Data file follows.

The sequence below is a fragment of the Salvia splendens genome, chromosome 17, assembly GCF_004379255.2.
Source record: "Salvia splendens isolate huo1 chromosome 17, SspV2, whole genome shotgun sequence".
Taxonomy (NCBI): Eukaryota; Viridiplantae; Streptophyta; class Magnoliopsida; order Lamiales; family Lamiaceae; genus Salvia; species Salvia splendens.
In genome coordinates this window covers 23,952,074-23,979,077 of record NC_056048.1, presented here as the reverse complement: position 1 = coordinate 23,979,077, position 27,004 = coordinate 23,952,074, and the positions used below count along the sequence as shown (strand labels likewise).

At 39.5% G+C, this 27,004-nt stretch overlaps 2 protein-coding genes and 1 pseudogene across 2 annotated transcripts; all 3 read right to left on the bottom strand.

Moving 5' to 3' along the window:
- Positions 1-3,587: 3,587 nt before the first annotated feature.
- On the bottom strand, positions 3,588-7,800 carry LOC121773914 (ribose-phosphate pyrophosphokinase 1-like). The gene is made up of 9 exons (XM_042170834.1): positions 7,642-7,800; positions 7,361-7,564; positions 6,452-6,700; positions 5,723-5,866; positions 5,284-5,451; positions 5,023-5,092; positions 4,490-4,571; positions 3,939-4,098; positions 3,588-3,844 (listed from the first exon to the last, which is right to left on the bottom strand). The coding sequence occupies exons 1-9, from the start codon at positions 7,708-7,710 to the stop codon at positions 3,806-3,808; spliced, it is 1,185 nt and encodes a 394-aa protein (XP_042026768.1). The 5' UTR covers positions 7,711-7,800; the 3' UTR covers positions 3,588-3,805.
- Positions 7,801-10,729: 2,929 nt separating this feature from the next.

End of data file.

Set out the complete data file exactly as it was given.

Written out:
The sequence below is a fragment of the Salvia splendens genome, chromosome 17, assembly GCF_004379255.2.
Source record: "Salvia splendens isolate huo1 chromosome 17, SspV2, whole genome shotgun sequence".
Taxonomy (NCBI): Eukaryota; Viridiplantae; Streptophyta; class Magnoliopsida; order Lamiales; family Lamiaceae; genus Salvia; species Salvia splendens.
In genome coordinates this window covers 23,952,074-23,979,077 of record NC_056048.1, presented here as the reverse complement: position 1 = coordinate 23,979,077, position 27,004 = coordinate 23,952,074, and the positions used below count along the sequence as shown (strand labels likewise).

At 39.5% G+C, this 27,004-nt stretch overlaps 2 protein-coding genes and 1 pseudogene across 2 annotated transcripts; all 3 read right to left on the bottom strand.

Moving 5' to 3' along the window:
- Positions 1-3,587: 3,587 nt before the first annotated feature.
- On the bottom strand, positions 3,588-7,800 carry LOC121773914 (ribose-phosphate pyrophosphokinase 1-like). The gene is made up of 9 exons (XM_042170834.1): positions 7,642-7,800; positions 7,361-7,564; positions 6,452-6,700; positions 5,723-5,866; positions 5,284-5,451; positions 5,023-5,092; positions 4,490-4,571; positions 3,939-4,098; positions 3,588-3,844 (listed from the first exon to the last, which is right to left on the bottom strand). The coding sequence occupies exons 1-9, from the start codon at positions 7,708-7,710 to the stop codon at positions 3,806-3,808; spliced, it is 1,185 nt and encodes a 394-aa protein (XP_042026768.1). The 5' UTR covers positions 7,711-7,800; the 3' UTR covers positions 3,588-3,805.
- Positions 7,801-10,729: 2,929 nt separating this feature from the next.